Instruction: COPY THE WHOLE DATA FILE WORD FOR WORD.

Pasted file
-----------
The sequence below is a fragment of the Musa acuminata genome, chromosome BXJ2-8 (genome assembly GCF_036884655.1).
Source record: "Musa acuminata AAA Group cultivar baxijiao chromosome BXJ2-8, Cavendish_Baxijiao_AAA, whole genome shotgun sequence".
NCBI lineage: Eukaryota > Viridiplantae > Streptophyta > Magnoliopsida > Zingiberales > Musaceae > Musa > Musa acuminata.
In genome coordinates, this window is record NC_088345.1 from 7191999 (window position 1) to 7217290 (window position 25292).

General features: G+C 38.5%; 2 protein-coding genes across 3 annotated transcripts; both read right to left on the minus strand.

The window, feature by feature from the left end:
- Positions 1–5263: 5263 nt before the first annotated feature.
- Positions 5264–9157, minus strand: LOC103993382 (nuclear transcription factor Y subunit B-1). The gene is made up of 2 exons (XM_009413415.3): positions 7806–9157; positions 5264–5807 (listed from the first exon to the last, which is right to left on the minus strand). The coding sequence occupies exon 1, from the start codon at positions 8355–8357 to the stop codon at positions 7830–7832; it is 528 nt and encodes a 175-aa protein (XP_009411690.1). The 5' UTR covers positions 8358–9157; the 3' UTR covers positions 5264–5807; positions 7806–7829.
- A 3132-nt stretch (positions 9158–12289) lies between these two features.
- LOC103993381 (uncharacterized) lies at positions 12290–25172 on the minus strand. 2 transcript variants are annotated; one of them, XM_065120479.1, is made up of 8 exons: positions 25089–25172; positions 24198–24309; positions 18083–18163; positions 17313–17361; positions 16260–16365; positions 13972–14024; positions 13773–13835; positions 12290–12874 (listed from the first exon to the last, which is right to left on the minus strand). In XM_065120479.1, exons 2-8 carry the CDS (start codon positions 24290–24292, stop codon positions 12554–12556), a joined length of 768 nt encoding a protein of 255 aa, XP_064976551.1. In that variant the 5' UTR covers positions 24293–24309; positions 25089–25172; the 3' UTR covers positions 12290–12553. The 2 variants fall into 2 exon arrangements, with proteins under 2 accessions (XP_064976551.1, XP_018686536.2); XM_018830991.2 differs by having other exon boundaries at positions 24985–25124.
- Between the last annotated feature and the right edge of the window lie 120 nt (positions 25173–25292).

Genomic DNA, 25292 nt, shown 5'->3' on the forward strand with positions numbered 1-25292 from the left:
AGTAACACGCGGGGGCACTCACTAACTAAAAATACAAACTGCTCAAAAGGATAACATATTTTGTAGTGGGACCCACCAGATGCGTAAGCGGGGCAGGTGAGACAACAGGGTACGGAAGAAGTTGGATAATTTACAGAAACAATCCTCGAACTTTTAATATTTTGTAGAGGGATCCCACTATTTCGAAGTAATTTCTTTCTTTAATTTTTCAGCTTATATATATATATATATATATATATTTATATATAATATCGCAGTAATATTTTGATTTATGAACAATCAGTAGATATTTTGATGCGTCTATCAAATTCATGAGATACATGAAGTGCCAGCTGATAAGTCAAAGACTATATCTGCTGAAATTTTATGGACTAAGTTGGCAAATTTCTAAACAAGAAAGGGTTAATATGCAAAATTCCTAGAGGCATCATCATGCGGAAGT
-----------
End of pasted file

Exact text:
The sequence below is a fragment of the Musa acuminata genome, chromosome BXJ2-8 (genome assembly GCF_036884655.1).
Source record: "Musa acuminata AAA Group cultivar baxijiao chromosome BXJ2-8, Cavendish_Baxijiao_AAA, whole genome shotgun sequence".
NCBI lineage: Eukaryota > Viridiplantae > Streptophyta > Magnoliopsida > Zingiberales > Musaceae > Musa > Musa acuminata.
In genome coordinates, this window is record NC_088345.1 from 7191999 (window position 1) to 7217290 (window position 25292).

General features: G+C 38.5%; 2 protein-coding genes across 3 annotated transcripts; both read right to left on the minus strand.

The window, feature by feature from the left end:
- Positions 1–5263: 5263 nt before the first annotated feature.
- Positions 5264–9157, minus strand: LOC103993382 (nuclear transcription factor Y subunit B-1). The gene is made up of 2 exons (XM_009413415.3): positions 7806–9157; positions 5264–5807 (listed from the first exon to the last, which is right to left on the minus strand). The coding sequence occupies exon 1, from the start codon at positions 8355–8357 to the stop codon at positions 7830–7832; it is 528 nt and encodes a 175-aa protein (XP_009411690.1). The 5' UTR covers positions 8358–9157; the 3' UTR covers positions 5264–5807; positions 7806–7829.
- A 3132-nt stretch (positions 9158–12289) lies between these two features.
- LOC103993381 (uncharacterized) lies at positions 12290–25172 on the minus strand. 2 transcript variants are annotated; one of them, XM_065120479.1, is made up of 8 exons: positions 25089–25172; positions 24198–24309; positions 18083–18163; positions 17313–17361; positions 16260–16365; positions 13972–14024; positions 13773–13835; positions 12290–12874 (listed from the first exon to the last, which is right to left on the minus strand). In XM_065120479.1, exons 2-8 carry the CDS (start codon positions 24290–24292, stop codon positions 12554–12556), a joined length of 768 nt encoding a protein of 255 aa, XP_064976551.1. In that variant the 5' UTR covers positions 24293–24309; positions 25089–25172; the 3' UTR covers positions 12290–12553. The 2 variants fall into 2 exon arrangements, with proteins under 2 accessions (XP_064976551.1, XP_018686536.2); XM_018830991.2 differs by having other exon boundaries at positions 24985–25124.
- Between the last annotated feature and the right edge of the window lie 120 nt (positions 25173–25292).

Genomic DNA, 25292 nt, shown 5'->3' on the forward strand with positions numbered 1-25292 from the left:
AGTAACACGCGGGGGCACTCACTAACTAAAAATACAAACTGCTCAAAAGGATAACATATTTTGTAGTGGGACCCACCAGATGCGTAAGCGGGGCAGGTGAGACAACAGGGTACGGAAGAAGTTGGATAATTTACAGAAACAATCCTCGAACTTTTAATATTTTGTAGAGGGATCCCACTATTTCGAAGTAATTTCTTTCTTTAATTTTTCAGCTTATATATATATATATATATATATATTTATATATAATATCGCAGTAATATTTTGATTTATGAACAATCAGTAGATATTTTGATGCGTCTATCAAATTCATGAGATACATGAAGTGCCAGCTGATAAGTCAAAGACTATATCTGCTGAAATTTTATGGACTAAGTTGGCAAATTTCTAAACAAGAAAGGGTTAATATGCAAAATTCCTAGAGGCATCATCATGCGGAAGT